I looked out the window of the pristinely kept, heavily sanitized hospital room. On the field, unaware of my eyes watching them, the women’s rugby team threw and tackled each other. Seemingly having fun, they ran around the field, completing various drills.
Meanwhile, within my short sight, my grandfather rested in the bed, positioned at an acute angle to add comfort. His grayed head hung to one side, while my mother held his hand. She asked him if he was in pain, and his eyes feebly looked upward towards her. His mouth, empty of his dentures, moved slightly. Barely audible sound escaped. She griped his hand tighter. Witnessing this intimate moment between father and child, I averted my attention to the window and watched the women for a few moments.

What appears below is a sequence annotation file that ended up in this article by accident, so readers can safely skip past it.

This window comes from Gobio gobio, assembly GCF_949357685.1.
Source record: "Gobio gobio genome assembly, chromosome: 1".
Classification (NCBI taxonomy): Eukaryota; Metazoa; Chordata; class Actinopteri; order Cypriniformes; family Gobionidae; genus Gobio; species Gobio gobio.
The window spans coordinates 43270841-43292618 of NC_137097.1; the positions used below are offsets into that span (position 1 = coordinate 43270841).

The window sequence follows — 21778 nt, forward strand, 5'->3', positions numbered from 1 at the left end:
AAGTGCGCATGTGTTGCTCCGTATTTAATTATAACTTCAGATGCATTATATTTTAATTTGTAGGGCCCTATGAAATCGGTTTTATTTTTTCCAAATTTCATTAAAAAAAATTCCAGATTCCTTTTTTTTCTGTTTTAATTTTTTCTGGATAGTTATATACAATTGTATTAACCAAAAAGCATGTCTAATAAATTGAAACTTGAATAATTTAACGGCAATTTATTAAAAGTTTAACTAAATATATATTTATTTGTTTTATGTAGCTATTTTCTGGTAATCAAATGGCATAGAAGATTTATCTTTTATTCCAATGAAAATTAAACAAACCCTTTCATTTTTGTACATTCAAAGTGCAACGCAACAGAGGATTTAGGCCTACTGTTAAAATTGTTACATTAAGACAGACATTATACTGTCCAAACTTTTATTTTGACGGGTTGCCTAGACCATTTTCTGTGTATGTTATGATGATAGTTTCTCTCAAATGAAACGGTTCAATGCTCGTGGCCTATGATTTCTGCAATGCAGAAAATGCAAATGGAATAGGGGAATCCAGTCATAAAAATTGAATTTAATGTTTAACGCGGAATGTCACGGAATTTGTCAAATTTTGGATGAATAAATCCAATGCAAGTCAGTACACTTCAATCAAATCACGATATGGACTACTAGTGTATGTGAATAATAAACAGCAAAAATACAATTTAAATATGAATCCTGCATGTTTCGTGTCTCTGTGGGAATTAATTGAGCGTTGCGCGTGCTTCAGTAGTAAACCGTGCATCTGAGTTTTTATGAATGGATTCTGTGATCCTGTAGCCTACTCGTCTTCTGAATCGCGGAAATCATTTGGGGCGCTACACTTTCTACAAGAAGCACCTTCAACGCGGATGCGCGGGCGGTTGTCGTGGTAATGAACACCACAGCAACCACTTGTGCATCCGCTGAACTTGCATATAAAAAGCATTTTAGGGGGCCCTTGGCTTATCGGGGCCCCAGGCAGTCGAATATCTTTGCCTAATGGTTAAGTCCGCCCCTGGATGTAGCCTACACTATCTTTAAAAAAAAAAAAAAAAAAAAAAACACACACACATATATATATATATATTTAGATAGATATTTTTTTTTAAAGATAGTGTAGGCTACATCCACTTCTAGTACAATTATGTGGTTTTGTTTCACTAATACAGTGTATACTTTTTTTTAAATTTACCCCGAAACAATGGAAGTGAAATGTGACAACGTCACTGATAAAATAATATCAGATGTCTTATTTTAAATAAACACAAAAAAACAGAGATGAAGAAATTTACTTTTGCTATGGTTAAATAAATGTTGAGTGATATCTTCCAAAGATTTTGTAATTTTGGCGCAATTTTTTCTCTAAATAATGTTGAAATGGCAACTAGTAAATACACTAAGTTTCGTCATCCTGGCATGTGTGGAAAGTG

She brushed past me, as she made her way to one of the cata-cornered chairs by the window. After taking off her jacket, she pulled the chair closer to his bed. His grayed eyes met mine. “How you doing, Charlie,” I asked. His head briefly perked up upon hearing the family nickname that the dementia has not stripped from his memory. Yet, his eyes sparkled gray, letting me know that he was there, present and fighting. Fight on, Charlie, I thought to myself. My mother’s voice interrupted our fleeting moment together, as my grandfather seemingly strained to turn his head to where this new sound came. Holding her phone, she began to read a bible verse from Psalms, her favorite book. After two or three verses, she did not like the psalm she had chosen. My grandfather agreed, with an audible grunt that conveyed he wanted her to stop. She grasped his hand again, and this time, without looking at her phone, recited psalm 23 effortlessly, while looking in his eyes. There is no grunt this time. In fact, his head relaxed into the pillow and he began to close his eyes. Once again, with the verses penned about faith in the midst of anxiety as my background noise, my gaze returned to the world outside of the window.